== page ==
After a convincing performance in the underrated 2006 film ATL, T.I. seems to have acquired a flair for the dramatic. Literally. The Atlanta native breaks his fifth album, T.I. vs. T.I.P., into three acts depicting an ideological battle between split personae: the irascible thug T.I.P. and the nouveau-riche recording artist T.I. It ain’t Shakespeare, but the dual protagonists make for an intriguing bout.
When it comes to charisma, the rapper’s darker half trumps the dandy. T.I.P., raspy even in double time, holds his own alongside veteran acrobat Busta Rhymes on ”Hurt.” And on the bluesy ”Watch What You Say to Me,” featuring Jay-Z, T.I.P. drawls ferociously, freely swallowing consonants in a contest of callous intimidation: ”I’m known to make a mountain out a molehill/You don’t want to get your folk killed.”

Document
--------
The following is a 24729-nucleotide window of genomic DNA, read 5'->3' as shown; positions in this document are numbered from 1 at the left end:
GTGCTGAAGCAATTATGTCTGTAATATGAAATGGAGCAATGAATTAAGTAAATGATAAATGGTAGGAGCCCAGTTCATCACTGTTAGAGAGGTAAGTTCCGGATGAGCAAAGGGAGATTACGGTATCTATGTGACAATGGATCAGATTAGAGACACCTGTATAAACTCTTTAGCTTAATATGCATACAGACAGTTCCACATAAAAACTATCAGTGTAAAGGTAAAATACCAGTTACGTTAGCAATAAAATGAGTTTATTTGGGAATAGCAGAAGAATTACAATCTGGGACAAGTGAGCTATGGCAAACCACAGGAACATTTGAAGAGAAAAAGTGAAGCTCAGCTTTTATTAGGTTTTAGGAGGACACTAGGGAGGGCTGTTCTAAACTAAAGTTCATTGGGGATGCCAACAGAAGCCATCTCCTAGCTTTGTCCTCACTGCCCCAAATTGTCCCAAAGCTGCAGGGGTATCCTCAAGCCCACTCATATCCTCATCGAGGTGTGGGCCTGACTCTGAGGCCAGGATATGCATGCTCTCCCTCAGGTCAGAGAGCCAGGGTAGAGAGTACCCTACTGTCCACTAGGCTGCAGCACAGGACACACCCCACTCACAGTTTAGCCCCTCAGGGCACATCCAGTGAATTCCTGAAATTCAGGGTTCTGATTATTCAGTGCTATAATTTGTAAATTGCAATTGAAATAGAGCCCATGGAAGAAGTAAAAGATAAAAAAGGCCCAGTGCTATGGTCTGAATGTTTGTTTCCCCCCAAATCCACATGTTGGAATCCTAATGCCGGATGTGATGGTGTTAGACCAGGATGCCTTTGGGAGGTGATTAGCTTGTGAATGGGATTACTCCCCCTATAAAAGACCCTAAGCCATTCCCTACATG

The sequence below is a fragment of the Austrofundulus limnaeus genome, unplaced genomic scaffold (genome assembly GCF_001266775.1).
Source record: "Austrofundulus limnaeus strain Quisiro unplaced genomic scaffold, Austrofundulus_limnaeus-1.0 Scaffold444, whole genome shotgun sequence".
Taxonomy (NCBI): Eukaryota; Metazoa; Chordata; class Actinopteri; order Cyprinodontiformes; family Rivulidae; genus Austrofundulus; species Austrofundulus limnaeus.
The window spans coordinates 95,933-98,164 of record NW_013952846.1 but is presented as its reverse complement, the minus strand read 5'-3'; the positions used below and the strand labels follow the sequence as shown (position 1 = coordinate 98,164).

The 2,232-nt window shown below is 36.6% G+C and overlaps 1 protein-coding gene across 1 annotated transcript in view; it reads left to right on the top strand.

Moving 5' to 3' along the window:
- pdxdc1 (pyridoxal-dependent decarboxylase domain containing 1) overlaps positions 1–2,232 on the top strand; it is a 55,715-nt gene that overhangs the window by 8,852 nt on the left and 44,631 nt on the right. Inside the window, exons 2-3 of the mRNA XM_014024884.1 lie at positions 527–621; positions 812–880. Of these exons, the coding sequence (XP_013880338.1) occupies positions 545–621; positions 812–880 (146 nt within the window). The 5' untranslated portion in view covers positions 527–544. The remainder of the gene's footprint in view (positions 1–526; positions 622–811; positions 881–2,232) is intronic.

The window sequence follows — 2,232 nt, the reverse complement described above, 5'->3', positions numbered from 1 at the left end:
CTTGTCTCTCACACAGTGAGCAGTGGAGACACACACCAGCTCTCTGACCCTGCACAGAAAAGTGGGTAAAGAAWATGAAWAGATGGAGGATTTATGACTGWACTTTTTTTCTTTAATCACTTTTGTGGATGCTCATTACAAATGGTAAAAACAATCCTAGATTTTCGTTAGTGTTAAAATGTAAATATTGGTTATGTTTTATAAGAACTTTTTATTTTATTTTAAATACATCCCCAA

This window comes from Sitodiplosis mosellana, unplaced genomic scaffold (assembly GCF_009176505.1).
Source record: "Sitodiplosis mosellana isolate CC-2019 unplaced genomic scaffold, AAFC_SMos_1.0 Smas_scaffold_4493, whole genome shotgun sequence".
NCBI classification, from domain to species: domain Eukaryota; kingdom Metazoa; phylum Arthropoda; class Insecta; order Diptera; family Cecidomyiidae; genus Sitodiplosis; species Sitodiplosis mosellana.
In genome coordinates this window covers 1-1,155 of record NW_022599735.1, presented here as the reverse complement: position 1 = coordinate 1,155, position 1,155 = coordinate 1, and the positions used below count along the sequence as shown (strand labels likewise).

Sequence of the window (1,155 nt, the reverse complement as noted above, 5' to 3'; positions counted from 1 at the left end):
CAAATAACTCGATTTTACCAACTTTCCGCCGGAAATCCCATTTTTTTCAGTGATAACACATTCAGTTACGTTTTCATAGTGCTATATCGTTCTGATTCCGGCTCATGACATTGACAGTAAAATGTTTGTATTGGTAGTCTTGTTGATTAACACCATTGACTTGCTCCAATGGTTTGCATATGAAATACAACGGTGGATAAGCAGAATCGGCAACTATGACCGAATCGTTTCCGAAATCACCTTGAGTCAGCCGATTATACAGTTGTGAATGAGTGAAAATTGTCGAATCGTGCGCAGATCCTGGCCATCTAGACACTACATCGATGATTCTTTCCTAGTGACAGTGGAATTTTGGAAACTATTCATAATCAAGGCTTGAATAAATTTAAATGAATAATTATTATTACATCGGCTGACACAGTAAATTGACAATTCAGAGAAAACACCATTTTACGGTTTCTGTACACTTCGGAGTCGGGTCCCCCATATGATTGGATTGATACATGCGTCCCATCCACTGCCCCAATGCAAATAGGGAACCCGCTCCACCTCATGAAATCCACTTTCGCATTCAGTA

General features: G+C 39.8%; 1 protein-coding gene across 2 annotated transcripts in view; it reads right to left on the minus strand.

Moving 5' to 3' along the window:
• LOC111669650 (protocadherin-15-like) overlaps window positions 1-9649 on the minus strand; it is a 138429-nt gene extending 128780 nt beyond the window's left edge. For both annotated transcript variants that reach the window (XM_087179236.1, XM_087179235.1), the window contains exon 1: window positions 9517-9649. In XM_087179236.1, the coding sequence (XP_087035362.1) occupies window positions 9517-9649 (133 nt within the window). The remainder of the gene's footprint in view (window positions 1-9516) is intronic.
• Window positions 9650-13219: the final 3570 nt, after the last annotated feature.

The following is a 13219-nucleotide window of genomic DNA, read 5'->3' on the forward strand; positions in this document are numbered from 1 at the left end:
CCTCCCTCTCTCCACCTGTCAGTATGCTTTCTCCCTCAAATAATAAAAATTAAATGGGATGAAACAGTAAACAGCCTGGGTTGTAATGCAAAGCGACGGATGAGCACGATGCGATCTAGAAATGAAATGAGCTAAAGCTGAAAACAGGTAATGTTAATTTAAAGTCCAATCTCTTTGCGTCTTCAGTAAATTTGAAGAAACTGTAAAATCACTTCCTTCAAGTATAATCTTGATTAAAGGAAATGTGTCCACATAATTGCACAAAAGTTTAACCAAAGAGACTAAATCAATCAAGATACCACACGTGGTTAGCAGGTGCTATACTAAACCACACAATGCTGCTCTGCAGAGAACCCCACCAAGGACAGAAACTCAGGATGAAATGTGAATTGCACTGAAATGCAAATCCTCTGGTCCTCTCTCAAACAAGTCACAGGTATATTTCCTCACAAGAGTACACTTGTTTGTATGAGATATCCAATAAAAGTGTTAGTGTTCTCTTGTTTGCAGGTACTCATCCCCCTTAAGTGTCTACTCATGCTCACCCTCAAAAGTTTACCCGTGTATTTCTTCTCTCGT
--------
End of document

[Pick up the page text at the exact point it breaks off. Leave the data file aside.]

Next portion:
Act 2 essentially exists for the platinum playboy T.I. to buy stuff — clothes, cars, and women — liberally rubbing excess in the face of unspecified haters. Though the guy can land cocky punchlines all day, rapwise it’s nothing new.
By part 3, some much-needed conflict is introduced. There, T.I. confronts T.I.P., scolding him for jeopardizing their success with his recklessness. This climactic clash raises a big, gritty question: How long before his bad-boy routine gets them both killed? Hip-hop’s seen its share of tragic endings. Hopefully, this time it’s all just an act. B
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